Developing pupils' reading is a key priority.

Leaders get to know how well pupils read when they start at the school. Pupils benefit from a personalised approach to learning phonics. Staff support pupils effectively in using their knowledge of sounds.

They enable pupils to read words accurately and independently. The books that pupils read match the sounds pupils know. Teachers share a wide range of highly engaging texts with pupils.

Many pupils become confident and fluent readers.

Leaders ensure that staff are well trained in managing pupils' behaviour. Staff use behaviour strategies with pupils with high levels of consistency.

The school provides clear routines that are consistently followed. This reduces anxiety for pupils and allows them to know and understand what is expected of them. Staff encourage pupils to learn about 'solving things together'.

They help pupils to understand how emotions can be affected by others. As a result, pupils are mindful and supportive of each other's well-being in lessons. They learn how to work and play alongside others successfully.

Leaders are unwavering in promoting pupils' personal development. Staff weave stimulating opportunities throughout the curriculum for pupils to learn about the world around them. They encourage pupils to take part in philosophical discussions and topical debates.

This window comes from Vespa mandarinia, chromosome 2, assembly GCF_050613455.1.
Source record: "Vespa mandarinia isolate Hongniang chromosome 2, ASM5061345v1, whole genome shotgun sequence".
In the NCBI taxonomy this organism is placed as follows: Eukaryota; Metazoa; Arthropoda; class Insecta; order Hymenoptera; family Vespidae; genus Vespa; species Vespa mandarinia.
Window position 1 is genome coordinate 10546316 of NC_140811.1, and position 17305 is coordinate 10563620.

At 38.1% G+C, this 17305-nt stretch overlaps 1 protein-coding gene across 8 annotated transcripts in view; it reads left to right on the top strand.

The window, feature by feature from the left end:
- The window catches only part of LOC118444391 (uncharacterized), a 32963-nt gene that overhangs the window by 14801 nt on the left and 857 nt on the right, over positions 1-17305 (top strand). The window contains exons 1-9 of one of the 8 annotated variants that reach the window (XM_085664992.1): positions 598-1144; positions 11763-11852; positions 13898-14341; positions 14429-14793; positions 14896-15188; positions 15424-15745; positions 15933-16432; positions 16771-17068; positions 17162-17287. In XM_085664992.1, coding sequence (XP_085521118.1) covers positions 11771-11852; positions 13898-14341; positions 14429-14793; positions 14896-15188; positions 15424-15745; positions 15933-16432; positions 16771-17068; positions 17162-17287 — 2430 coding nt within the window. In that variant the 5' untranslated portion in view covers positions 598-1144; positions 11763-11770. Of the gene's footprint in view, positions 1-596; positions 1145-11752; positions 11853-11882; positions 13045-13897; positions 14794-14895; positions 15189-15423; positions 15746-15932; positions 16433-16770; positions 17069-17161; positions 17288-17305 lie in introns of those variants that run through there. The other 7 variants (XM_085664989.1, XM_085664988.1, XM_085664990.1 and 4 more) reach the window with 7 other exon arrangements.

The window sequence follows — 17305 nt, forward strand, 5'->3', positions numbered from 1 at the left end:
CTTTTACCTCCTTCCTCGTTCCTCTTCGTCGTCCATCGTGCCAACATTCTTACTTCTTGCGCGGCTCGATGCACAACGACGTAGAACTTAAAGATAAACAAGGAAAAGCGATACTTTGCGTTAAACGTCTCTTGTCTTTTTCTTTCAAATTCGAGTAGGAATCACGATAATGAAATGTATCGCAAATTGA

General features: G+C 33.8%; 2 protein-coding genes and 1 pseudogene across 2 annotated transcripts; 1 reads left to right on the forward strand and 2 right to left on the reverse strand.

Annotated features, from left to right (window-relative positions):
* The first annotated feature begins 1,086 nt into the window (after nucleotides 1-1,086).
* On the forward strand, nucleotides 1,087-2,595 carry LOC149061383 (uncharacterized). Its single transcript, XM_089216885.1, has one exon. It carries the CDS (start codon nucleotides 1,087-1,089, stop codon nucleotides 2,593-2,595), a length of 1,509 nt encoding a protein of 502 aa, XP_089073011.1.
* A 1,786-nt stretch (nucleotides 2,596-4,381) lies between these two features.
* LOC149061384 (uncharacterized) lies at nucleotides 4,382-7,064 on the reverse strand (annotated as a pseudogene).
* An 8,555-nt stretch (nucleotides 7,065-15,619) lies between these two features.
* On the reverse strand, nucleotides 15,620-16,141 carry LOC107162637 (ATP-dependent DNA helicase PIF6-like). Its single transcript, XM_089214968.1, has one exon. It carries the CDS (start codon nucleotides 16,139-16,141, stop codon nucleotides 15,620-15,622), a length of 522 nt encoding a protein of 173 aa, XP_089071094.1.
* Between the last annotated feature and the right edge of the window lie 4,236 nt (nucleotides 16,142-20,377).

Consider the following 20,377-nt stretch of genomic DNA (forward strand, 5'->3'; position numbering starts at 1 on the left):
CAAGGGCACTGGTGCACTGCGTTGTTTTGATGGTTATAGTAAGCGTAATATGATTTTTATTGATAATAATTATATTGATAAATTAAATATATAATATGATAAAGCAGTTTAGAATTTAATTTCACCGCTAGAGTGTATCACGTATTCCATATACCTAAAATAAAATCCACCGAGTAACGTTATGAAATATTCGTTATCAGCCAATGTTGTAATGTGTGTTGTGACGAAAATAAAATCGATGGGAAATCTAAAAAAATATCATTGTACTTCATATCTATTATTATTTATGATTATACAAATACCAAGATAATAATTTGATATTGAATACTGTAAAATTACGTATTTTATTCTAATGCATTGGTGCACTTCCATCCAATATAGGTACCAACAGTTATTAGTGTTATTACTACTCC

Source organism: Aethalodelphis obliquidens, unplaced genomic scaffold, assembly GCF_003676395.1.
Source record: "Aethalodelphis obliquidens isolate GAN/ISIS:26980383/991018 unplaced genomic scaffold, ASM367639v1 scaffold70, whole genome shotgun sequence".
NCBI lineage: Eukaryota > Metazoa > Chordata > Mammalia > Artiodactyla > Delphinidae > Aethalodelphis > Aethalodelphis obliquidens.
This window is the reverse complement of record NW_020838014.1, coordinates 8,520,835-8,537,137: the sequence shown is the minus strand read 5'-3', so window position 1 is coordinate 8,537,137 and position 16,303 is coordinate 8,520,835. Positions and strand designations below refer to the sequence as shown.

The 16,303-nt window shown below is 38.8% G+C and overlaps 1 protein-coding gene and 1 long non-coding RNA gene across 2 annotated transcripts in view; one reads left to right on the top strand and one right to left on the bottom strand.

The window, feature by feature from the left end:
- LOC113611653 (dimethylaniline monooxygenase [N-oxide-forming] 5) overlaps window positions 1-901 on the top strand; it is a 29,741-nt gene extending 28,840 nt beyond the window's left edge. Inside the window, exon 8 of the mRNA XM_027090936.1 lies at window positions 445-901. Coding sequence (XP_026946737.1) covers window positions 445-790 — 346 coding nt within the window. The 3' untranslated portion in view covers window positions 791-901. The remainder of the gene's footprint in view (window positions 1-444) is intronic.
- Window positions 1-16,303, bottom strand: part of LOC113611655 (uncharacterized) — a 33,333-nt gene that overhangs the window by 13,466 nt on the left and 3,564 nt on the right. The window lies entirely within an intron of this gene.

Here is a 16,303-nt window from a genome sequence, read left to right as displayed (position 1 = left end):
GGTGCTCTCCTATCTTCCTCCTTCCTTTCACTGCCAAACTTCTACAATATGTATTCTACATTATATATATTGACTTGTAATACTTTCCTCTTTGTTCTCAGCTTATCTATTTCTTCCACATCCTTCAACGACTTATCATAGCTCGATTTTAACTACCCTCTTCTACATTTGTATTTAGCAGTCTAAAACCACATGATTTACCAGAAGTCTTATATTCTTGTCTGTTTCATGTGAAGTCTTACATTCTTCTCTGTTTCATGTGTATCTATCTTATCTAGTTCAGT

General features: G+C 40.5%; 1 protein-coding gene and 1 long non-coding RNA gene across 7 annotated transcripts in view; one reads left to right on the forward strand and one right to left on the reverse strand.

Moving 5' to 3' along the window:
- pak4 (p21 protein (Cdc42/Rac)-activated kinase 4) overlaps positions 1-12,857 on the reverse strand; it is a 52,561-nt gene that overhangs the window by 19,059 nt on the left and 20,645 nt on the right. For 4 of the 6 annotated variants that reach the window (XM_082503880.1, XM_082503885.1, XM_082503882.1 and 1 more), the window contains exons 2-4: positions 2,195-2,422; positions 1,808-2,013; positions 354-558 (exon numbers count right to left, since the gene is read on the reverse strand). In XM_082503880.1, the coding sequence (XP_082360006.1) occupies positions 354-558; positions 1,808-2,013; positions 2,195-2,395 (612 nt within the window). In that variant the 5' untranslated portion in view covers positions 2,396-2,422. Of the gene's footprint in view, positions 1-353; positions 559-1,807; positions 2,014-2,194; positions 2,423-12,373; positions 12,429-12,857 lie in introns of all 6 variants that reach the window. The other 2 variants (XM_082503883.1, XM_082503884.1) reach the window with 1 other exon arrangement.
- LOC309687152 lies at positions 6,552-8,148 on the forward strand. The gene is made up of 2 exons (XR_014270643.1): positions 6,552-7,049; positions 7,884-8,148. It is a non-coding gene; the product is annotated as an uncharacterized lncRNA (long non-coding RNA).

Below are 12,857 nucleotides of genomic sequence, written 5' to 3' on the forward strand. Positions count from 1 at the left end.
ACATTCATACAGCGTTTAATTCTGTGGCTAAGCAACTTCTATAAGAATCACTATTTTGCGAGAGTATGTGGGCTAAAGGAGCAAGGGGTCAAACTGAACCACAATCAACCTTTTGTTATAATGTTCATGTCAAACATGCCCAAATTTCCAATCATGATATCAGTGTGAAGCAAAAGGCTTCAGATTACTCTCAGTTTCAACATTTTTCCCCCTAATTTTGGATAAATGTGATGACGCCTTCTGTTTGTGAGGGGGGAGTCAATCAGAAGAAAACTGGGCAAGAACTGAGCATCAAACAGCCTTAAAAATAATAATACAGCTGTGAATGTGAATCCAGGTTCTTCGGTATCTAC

Pupils share their views and politely consider others' beliefs. They learn about the importance of accepting people with differences. Leaders provide opportunities for pupils to take part in making decisions about the school, such as the school council.

Pupils are well prepared for integration back into schools or for the next stage of their education.

Staff are proud to work at the school. They were overwhelmingly positive about leaders' support and consideration of their workload and well-being.

Leaders and staff are extremely reflective on their own practice. Staff provide pupils with an extensive range of support, guidance and training. This is highly praised and valued by stakeholders.

Those responsible for governance, despite the many strengths of the school, seek to improve continually. They are highly focused on providing a curriculum that promotes high standards for all pupils. Leaders are successful in realising this aim through shared values.


The arrangements for safeguarding are effective.

Safeguarding is a priority for leaders. They advocate strongly for pupils and their families.

Staff get to know and understand pupils exceptionally well. They utilise their high-quality training to observe any changes in pupils' behaviour that indicate that something may not be right. Leaders have developed very strong partnerships with external agencies.

They chase up referrals with urgency and tenacity. This ensures that pupils and families receive help and support quickly when needed.

Pupils know that they can talk to a trusted adult if they have any worries about their safety, both when online and in the wider community.